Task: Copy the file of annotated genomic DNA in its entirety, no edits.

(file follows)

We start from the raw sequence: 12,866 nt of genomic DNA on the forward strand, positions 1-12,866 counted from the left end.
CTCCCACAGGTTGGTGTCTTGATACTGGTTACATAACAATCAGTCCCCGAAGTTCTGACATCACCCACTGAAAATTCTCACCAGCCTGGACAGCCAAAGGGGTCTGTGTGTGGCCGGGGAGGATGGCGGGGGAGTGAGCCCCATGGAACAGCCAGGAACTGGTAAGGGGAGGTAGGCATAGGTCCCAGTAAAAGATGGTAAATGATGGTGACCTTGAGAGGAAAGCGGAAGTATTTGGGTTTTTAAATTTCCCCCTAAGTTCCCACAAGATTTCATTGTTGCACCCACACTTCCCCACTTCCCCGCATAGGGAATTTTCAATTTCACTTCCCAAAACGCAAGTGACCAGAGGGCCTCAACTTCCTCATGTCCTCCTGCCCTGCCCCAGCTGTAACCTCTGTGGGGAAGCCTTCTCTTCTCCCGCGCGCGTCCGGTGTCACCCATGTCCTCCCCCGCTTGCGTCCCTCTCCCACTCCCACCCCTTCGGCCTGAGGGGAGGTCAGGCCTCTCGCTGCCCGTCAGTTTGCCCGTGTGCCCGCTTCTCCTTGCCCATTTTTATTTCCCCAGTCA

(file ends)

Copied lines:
We start from the raw sequence: 12,866 nt of genomic DNA on the forward strand, positions 1-12,866 counted from the left end.
CTCCCACAGGTTGGTGTCTTGATACTGGTTACATAACAATCAGTCCCCGAAGTTCTGACATCACCCACTGAAAATTCTCACCAGCCTGGACAGCCAAAGGGGTCTGTGTGTGGCCGGGGAGGATGGCGGGGGAGTGAGCCCCATGGAACAGCCAGGAACTGGTAAGGGGAGGTAGGCATAGGTCCCAGTAAAAGATGGTAAATGATGGTGACCTTGAGAGGAAAGCGGAAGTATTTGGGTTTTTAAATTTCCCCCTAAGTTCCCACAAGATTTCATTGTTGCACCCACACTTCCCCACTTCCCCGCATAGGGAATTTTCAATTTCACTTCCCAAAACGCAAGTGACCAGAGGGCCTCAACTTCCTCATGTCCTCCTGCCCTGCCCCAGCTGTAACCTCTGTGGGGAAGCCTTCTCTTCTCCCGCGCGCGTCCGGTGTCACCCATGTCCTCCCCCGCTTGCGTCCCTCTCCCACTCCCACCCCTTCGGCCTGAGGGGAGGTCAGGCCTCTCGCTGCCCGTCAGTTTGCCCGTGTGCCCGCTTCTCCTTGCCCATTTTTATTTCCCCAGTCA